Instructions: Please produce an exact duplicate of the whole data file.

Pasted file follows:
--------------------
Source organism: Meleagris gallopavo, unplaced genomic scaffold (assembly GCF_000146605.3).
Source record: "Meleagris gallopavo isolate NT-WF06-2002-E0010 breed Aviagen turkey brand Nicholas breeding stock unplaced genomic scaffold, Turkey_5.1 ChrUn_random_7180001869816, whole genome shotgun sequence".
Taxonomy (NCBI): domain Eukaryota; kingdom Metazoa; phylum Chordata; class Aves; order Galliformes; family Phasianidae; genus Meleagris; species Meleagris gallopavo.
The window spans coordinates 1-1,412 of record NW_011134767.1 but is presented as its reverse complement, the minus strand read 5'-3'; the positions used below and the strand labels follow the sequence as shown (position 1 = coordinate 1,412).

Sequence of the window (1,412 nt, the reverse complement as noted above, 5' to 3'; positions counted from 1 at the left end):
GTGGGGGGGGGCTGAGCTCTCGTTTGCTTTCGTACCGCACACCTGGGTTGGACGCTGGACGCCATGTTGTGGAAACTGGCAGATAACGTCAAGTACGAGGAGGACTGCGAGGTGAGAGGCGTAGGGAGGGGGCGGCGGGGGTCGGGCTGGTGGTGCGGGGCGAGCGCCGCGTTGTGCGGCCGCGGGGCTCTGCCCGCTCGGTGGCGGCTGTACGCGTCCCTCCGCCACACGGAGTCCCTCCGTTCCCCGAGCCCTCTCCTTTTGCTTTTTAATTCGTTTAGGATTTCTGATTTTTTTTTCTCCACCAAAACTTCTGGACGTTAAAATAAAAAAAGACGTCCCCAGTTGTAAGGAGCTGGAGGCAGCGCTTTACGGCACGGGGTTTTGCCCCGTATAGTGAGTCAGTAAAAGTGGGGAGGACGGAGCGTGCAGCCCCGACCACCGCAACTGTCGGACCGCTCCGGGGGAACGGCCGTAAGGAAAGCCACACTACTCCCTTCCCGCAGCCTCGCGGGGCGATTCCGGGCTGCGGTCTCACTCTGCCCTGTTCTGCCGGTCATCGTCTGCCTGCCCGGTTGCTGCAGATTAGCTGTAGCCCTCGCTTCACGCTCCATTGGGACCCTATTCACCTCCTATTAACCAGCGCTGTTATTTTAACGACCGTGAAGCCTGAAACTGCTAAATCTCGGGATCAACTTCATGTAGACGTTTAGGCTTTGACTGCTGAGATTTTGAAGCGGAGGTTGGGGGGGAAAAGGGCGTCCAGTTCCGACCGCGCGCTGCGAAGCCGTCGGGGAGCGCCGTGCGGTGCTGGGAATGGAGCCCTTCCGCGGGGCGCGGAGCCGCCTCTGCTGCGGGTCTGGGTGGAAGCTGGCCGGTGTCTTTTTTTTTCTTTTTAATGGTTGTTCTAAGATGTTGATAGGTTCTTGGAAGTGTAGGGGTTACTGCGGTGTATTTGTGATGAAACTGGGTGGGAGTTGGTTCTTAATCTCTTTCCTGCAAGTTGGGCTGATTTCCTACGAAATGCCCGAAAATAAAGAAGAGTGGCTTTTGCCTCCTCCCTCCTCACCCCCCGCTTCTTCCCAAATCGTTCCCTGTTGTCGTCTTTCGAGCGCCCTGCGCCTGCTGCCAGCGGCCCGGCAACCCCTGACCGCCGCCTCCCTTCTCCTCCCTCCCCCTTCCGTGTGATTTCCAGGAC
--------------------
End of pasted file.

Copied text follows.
Source organism: Meleagris gallopavo, unplaced genomic scaffold (assembly GCF_000146605.3).
Source record: "Meleagris gallopavo isolate NT-WF06-2002-E0010 breed Aviagen turkey brand Nicholas breeding stock unplaced genomic scaffold, Turkey_5.1 ChrUn_random_7180001869816, whole genome shotgun sequence".
Taxonomy (NCBI): domain Eukaryota; kingdom Metazoa; phylum Chordata; class Aves; order Galliformes; family Phasianidae; genus Meleagris; species Meleagris gallopavo.
The window spans coordinates 1-1,412 of record NW_011134767.1 but is presented as its reverse complement, the minus strand read 5'-3'; the positions used below and the strand labels follow the sequence as shown (position 1 = coordinate 1,412).

Sequence of the window (1,412 nt, the reverse complement as noted above, 5' to 3'; positions counted from 1 at the left end):
GTGGGGGGGGGCTGAGCTCTCGTTTGCTTTCGTACCGCACACCTGGGTTGGACGCTGGACGCCATGTTGTGGAAACTGGCAGATAACGTCAAGTACGAGGAGGACTGCGAGGTGAGAGGCGTAGGGAGGGGGCGGCGGGGGTCGGGCTGGTGGTGCGGGGCGAGCGCCGCGTTGTGCGGCCGCGGGGCTCTGCCCGCTCGGTGGCGGCTGTACGCGTCCCTCCGCCACACGGAGTCCCTCCGTTCCCCGAGCCCTCTCCTTTTGCTTTTTAATTCGTTTAGGATTTCTGATTTTTTTTTCTCCACCAAAACTTCTGGACGTTAAAATAAAAAAAGACGTCCCCAGTTGTAAGGAGCTGGAGGCAGCGCTTTACGGCACGGGGTTTTGCCCCGTATAGTGAGTCAGTAAAAGTGGGGAGGACGGAGCGTGCAGCCCCGACCACCGCAACTGTCGGACCGCTCCGGGGGAACGGCCGTAAGGAAAGCCACACTACTCCCTTCCCGCAGCCTCGCGGGGCGATTCCGGGCTGCGGTCTCACTCTGCCCTGTTCTGCCGGTCATCGTCTGCCTGCCCGGTTGCTGCAGATTAGCTGTAGCCCTCGCTTCACGCTCCATTGGGACCCTATTCACCTCCTATTAACCAGCGCTGTTATTTTAACGACCGTGAAGCCTGAAACTGCTAAATCTCGGGATCAACTTCATGTAGACGTTTAGGCTTTGACTGCTGAGATTTTGAAGCGGAGGTTGGGGGGGAAAAGGGCGTCCAGTTCCGACCGCGCGCTGCGAAGCCGTCGGGGAGCGCCGTGCGGTGCTGGGAATGGAGCCCTTCCGCGGGGCGCGGAGCCGCCTCTGCTGCGGGTCTGGGTGGAAGCTGGCCGGTGTCTTTTTTTTTCTTTTTAATGGTTGTTCTAAGATGTTGATAGGTTCTTGGAAGTGTAGGGGTTACTGCGGTGTATTTGTGATGAAACTGGGTGGGAGTTGGTTCTTAATCTCTTTCCTGCAAGTTGGGCTGATTTCCTACGAAATGCCCGAAAATAAAGAAGAGTGGCTTTTGCCTCCTCCCTCCTCACCCCCCGCTTCTTCCCAAATCGTTCCCTGTTGTCGTCTTTCGAGCGCCCTGCGCCTGCTGCCAGCGGCCCGGCAACCCCTGACCGCCGCCTCCCTTCTCCTCCCTCCCCCTTCCGTGTGATTTCCAGGAC